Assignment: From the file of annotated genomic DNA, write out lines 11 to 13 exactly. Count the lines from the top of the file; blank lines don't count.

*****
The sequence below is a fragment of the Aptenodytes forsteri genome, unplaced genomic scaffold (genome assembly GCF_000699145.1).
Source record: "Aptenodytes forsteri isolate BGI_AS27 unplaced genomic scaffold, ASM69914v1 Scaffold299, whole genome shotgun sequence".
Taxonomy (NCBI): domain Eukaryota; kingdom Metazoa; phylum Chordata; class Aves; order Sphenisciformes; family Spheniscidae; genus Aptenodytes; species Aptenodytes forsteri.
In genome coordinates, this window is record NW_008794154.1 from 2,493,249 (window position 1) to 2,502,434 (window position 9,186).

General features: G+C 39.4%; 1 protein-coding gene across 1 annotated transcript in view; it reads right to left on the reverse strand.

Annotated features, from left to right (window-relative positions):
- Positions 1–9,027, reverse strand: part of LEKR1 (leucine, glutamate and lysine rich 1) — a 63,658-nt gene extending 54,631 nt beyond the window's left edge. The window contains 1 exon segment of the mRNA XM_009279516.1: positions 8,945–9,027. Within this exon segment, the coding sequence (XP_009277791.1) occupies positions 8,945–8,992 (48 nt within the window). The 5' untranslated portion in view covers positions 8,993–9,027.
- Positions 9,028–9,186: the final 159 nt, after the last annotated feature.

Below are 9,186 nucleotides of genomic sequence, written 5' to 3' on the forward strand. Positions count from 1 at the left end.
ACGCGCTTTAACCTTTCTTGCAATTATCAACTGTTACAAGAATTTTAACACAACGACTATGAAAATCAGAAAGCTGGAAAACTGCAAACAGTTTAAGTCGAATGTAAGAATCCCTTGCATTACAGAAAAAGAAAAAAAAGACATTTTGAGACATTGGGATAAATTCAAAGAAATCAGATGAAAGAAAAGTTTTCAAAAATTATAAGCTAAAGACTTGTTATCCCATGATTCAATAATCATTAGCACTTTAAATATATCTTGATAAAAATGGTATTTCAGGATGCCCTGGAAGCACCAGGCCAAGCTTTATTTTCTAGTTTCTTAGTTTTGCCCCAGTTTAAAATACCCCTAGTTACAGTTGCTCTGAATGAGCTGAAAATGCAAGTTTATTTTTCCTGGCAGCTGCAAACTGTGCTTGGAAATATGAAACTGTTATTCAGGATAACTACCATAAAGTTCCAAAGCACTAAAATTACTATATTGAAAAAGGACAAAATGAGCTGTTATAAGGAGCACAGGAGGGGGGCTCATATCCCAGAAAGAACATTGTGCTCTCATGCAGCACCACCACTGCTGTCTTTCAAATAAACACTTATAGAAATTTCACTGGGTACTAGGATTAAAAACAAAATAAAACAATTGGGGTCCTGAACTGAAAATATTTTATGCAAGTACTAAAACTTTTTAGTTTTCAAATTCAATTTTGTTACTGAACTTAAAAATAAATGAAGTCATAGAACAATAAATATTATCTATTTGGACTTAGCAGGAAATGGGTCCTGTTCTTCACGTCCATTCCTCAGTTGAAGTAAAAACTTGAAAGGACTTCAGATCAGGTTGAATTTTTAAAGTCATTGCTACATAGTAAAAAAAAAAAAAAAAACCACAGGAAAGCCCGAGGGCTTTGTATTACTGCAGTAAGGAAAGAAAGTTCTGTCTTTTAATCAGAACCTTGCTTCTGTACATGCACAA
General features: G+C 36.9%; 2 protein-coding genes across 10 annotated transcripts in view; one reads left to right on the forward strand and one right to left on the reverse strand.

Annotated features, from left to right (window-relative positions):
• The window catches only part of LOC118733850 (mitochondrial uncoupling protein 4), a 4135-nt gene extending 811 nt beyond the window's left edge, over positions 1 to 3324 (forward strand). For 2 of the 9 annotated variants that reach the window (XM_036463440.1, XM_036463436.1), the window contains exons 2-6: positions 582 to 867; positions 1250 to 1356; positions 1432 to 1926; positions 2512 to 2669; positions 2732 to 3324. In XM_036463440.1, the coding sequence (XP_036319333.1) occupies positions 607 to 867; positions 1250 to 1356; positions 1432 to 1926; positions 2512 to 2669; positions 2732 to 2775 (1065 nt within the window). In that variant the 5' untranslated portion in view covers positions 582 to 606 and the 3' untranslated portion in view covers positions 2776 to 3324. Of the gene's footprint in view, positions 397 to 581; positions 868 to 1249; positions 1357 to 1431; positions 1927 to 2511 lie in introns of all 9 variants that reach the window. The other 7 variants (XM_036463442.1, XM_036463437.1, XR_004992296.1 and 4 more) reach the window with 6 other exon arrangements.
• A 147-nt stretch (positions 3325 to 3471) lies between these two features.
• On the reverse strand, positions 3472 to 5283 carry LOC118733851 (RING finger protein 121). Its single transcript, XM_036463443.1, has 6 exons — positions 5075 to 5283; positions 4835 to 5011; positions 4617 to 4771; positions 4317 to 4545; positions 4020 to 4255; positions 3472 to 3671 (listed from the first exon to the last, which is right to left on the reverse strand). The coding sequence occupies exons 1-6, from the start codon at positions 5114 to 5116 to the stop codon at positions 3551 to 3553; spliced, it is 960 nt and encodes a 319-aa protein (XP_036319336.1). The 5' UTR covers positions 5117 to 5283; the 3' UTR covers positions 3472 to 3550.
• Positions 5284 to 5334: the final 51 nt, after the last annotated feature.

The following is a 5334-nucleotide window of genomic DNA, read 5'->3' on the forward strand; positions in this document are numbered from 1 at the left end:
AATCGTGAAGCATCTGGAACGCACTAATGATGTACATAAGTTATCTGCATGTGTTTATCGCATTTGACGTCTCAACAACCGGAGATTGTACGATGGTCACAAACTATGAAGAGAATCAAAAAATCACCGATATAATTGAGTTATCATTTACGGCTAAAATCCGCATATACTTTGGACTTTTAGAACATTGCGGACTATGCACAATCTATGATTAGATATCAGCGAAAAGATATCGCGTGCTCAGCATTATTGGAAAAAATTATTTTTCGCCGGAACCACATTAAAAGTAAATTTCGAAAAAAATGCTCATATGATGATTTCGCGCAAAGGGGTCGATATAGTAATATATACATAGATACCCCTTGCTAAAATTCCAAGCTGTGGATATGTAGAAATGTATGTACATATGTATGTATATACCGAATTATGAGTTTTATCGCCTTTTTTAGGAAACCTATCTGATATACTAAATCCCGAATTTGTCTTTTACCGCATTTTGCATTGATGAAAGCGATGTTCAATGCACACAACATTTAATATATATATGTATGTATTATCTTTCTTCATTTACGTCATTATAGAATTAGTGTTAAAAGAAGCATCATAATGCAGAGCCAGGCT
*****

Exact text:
General features: G+C 36.9%; 2 protein-coding genes across 10 annotated transcripts in view; one reads left to right on the forward strand and one right to left on the reverse strand.

Annotated features, from left to right (window-relative positions):
• The window catches only part of LOC118733850 (mitochondrial uncoupling protein 4), a 4135-nt gene extending 811 nt beyond the window's left edge, over positions 1 to 3324 (forward strand). For 2 of the 9 annotated variants that reach the window (XM_036463440.1, XM_036463436.1), the window contains exons 2-6: positions 582 to 867; positions 1250 to 1356; positions 1432 to 1926; positions 2512 to 2669; positions 2732 to 3324. In XM_036463440.1, the coding sequence (XP_036319333.1) occupies positions 607 to 867; positions 1250 to 1356; positions 1432 to 1926; positions 2512 to 2669; positions 2732 to 2775 (1065 nt within the window). In that variant the 5' untranslated portion in view covers positions 582 to 606 and the 3' untranslated portion in view covers positions 2776 to 3324. Of the gene's footprint in view, positions 397 to 581; positions 868 to 1249; positions 1357 to 1431; positions 1927 to 2511 lie in introns of all 9 variants that reach the window. The other 7 variants (XM_036463442.1, XM_036463437.1, XR_004992296.1 and 4 more) reach the window with 6 other exon arrangements.